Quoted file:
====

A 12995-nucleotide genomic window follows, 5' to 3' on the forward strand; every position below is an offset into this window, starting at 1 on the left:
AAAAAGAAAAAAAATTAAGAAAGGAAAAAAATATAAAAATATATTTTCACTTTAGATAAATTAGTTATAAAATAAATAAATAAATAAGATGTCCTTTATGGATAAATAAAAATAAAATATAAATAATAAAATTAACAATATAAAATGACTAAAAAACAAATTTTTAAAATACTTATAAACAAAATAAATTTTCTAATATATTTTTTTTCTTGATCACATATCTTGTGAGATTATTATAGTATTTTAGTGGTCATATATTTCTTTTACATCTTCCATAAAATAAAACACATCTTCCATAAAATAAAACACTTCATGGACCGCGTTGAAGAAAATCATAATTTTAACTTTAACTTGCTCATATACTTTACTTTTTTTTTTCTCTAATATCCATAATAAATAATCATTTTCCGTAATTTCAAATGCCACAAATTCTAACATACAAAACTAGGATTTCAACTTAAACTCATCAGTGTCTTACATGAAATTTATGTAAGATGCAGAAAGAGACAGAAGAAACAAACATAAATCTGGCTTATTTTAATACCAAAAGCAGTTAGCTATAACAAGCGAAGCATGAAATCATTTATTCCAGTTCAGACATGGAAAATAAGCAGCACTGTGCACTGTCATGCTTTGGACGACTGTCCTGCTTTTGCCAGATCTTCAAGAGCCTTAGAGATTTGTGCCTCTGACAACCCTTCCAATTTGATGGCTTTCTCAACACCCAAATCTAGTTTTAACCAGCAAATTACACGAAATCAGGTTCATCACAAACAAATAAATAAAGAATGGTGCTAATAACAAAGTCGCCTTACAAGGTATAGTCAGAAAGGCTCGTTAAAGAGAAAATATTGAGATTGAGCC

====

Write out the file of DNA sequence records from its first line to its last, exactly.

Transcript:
A 12995-nucleotide genomic window follows, 5' to 3' on the forward strand; every position below is an offset into this window, starting at 1 on the left:
AAAAAGAAAAAAAATTAAGAAAGGAAAAAAATATAAAAATATATTTTCACTTTAGATAAATTAGTTATAAAATAAATAAATAAATAAGATGTCCTTTATGGATAAATAAAAATAAAATATAAATAATAAAATTAACAATATAAAATGACTAAAAAACAAATTTTTAAAATACTTATAAACAAAATAAATTTTCTAATATATTTTTTTTCTTGATCACATATCTTGTGAGATTATTATAGTATTTTAGTGGTCATATATTTCTTTTACATCTTCCATAAAATAAAACACATCTTCCATAAAATAAAACACTTCATGGACCGCGTTGAAGAAAATCATAATTTTAACTTTAACTTGCTCATATACTTTACTTTTTTTTTTCTCTAATATCCATAATAAATAATCATTTTCCGTAATTTCAAATGCCACAAATTCTAACATACAAAACTAGGATTTCAACTTAAACTCATCAGTGTCTTACATGAAATTTATGTAAGATGCAGAAAGAGACAGAAGAAACAAACATAAATCTGGCTTATTTTAATACCAAAAGCAGTTAGCTATAACAAGCGAAGCATGAAATCATTTATTCCAGTTCAGACATGGAAAATAAGCAGCACTGTGCACTGTCATGCTTTGGACGACTGTCCTGCTTTTGCCAGATCTTCAAGAGCCTTAGAGATTTGTGCCTCTGACAACCCTTCCAATTTGATGGCTTTCTCAACACCCAAATCTAGTTTTAACCAGCAAATTACACGAAATCAGGTTCATCACAAACAAATAAATAAAGAATGGTGCTAATAACAAAGTCGCCTTACAAGGTATAGTCAGAAAGGCTCGTTAAAGAGAAAATATTGAGATTGAGCC